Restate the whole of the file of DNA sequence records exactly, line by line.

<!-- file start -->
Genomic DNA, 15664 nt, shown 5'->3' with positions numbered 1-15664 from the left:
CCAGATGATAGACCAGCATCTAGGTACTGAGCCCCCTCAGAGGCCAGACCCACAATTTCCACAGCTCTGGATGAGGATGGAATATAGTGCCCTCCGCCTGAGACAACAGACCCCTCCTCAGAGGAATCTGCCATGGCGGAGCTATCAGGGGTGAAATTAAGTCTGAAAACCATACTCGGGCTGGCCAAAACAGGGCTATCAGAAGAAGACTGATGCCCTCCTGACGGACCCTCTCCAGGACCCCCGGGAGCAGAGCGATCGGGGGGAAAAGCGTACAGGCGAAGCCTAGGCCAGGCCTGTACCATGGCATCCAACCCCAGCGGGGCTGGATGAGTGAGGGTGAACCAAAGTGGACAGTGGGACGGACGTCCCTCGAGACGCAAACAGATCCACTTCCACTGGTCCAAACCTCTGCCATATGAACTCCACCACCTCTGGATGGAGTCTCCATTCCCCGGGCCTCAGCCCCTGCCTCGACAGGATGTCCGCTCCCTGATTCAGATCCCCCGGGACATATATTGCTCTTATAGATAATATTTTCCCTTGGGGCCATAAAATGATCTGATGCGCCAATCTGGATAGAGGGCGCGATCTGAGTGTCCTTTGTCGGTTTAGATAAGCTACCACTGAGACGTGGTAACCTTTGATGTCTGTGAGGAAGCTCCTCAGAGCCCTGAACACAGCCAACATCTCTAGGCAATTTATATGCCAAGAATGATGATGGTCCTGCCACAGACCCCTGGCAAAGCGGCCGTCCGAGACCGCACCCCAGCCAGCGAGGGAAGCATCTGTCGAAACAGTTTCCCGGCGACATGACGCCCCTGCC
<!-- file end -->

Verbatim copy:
Genomic DNA, 15664 nt, shown 5'->3' with positions numbered 1-15664 from the left:
CCAGATGATAGACCAGCATCTAGGTACTGAGCCCCCTCAGAGGCCAGACCCACAATTTCCACAGCTCTGGATGAGGATGGAATATAGTGCCCTCCGCCTGAGACAACAGACCCCTCCTCAGAGGAATCTGCCATGGCGGAGCTATCAGGGGTGAAATTAAGTCTGAAAACCATACTCGGGCTGGCCAAAACAGGGCTATCAGAAGAAGACTGATGCCCTCCTGACGGACCCTCTCCAGGACCCCCGGGAGCAGAGCGATCGGGGGGAAAAGCGTACAGGCGAAGCCTAGGCCAGGCCTGTACCATGGCATCCAACCCCAGCGGGGCTGGATGAGTGAGGGTGAACCAAAGTGGACAGTGGGACGGACGTCCCTCGAGACGCAAACAGATCCACTTCCACTGGTCCAAACCTCTGCCATATGAACTCCACCACCTCTGGATGGAGTCTCCATTCCCCGGGCCTCAGCCCCTGCCTCGACAGGATGTCCGCTCCCTGATTCAGATCCCCCGGGACATATATTGCTCTTATAGATAATATTTTCCCTTGGGGCCATAAAATGATCTGATGCGCCAATCTGGATAGAGGGCGCGATCTGAGTGTCCTTTGTCGGTTTAGATAAGCTACCACTGAGACGTGGTAACCTTTGATGTCTGTGAGGAAGCTCCTCAGAGCCCTGAACACAGCCAACATCTCTAGGCAATTTATATGCCAAGAATGATGATGGTCCTGCCACAGACCCCTGGCAAAGCGGCCGTCCGAGACCGCACCCCAGCCAGCGAGGGAAGCATCTGTCGAAACAGTTTCCCGGCGACATGACGCCCCTGCC